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Tuesday, 7 July 2015

Anarsa / Adhik Maas special recipe / Maharashtrian Cuisine

Anarsa

Anarsa is an authentic Maharashtrian sweet dish . It is a pastry-like snack and is made from soaked powdered Rice, Jaggery/Sugar , Poppy seed and Ghee. It is one of the most common sweets made for Diwali Faral ( snacks prepared during Diwali by Maharashtrians) .

Anarsa also known as Apoopa are made specially during the Adhik Maas and are donated with Ghee Deepa as Dana in brass plates and is called Apoopa Dana. Adhik Maas or Purshotam Maas is considered a sacred month by the Hindus worldwide. This month occurs once every three years or four times in 11 years.The entire month is devoted to Lord Shri Hari. Dana ( donations) and spiritual rituals are considered very sacred during this month.

This sweet dish is generally made using soaked powdered rice and Jaggery. In this recipe I have used sugar instead , as my Mother- in - Law makes it this way and I have learnt this dish from her. A tricky yet tasty dish , requires some preparations in advance , but is worth the efforts. If using sugar instead of Jaggery in this dish, there is no need of keeping the dough for 7 days. 1 day is enough, prior to making the Anarsa.

The Anarsa recipe using  Jaggery calls for soaking rice in water for 3 days, with water changed daily to mitigate fermentation. The rice is then dried, retaining a minimal of moisture, and ground into a fine powder. This is known as pithi, and is mixed with a equal amount of Jaggery. This mixture is kept in airtight container for about 6-7 days. Whenever Anarsas are to be prepared, small quantity of curd and ghee or half inch piece of banana is mashed and mixed with the dough. Addition of curd or Banana ensures the sugar dissolves properly in the rice flour. Small flat discs of about 2 inches in diameter are created by flattening a small ball of the dough over a layer of poppy seeds- just on one side. These disks are then fried in ghee with poppy seed coated side upwards.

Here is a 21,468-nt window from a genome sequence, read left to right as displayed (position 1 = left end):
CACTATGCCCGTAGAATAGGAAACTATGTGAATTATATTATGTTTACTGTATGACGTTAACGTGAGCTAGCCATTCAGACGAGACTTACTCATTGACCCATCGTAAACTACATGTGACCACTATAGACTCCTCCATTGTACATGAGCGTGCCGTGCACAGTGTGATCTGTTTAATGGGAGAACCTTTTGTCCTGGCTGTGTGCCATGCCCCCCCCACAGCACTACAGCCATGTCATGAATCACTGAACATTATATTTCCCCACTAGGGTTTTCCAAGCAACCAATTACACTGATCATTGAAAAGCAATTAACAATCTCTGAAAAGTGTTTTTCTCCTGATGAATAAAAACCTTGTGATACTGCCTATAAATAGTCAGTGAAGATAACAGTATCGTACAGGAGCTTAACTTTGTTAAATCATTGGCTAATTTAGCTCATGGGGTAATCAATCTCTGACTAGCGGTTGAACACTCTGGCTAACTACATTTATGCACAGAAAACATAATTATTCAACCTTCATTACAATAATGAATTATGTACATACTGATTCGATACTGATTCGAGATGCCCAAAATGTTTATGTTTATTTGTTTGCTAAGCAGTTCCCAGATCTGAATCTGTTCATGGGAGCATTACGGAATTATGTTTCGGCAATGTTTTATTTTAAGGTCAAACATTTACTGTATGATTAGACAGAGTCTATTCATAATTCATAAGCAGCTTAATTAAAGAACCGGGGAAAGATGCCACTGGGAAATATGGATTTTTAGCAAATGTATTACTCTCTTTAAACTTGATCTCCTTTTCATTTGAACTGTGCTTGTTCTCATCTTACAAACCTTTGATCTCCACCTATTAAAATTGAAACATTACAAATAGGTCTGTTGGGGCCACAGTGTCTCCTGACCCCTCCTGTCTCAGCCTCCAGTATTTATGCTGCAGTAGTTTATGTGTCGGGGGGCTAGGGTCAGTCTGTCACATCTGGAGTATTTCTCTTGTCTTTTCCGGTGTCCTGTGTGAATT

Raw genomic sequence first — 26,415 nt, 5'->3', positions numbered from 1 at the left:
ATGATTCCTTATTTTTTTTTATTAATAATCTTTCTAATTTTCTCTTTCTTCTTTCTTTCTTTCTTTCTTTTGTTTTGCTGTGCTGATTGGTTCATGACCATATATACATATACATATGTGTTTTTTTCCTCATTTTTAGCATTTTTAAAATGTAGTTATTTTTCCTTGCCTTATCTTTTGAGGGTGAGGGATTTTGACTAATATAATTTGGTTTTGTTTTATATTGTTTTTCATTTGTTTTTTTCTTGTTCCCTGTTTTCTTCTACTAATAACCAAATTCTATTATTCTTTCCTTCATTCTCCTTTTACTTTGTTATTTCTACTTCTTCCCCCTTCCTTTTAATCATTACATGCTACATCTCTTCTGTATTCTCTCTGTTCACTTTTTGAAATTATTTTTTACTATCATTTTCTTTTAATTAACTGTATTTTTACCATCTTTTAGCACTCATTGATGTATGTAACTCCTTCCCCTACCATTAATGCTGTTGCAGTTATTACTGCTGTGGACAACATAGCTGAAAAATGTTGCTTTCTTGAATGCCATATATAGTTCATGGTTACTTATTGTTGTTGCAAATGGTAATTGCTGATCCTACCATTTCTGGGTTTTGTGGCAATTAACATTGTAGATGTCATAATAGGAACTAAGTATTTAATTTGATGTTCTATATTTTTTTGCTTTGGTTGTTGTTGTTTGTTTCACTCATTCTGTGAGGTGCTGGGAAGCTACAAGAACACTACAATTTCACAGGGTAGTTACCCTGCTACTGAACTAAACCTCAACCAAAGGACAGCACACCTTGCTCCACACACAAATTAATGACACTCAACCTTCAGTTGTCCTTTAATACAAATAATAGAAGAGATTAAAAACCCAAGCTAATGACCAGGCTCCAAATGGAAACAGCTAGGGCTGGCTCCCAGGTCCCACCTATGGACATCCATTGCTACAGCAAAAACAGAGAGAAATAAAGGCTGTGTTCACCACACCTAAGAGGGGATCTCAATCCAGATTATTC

Ingredients: (Gives approximately 20-25 small size Anarsa)
  • Rice - 1 cup (250 gm)
  • Castor sugar - 225 gm
  • Ghee - 1 tbsp + for frying
  • Curd- 1/2 tbsp
  • Khus Khus / Poppy seeds for coating the Anarse- about 3-4 tbsp

Method:
  1. Wash and soak the rice in water for 3 days. Change the water every day. On the 4th day, drain the rice and spread it on a colander. 


    2.  After 2-3 hrs, grind this rice to a fine powder in a mixer . (If grinding in a flour mill can allow the rice to dry completely, but if grinding at home in a food processor or grinder do not allow the rice to dry out completely, otherwise it may take long time for grinding) . Sieve the rice powder through a fine mesh ( the one  used for sieving all purpose flour)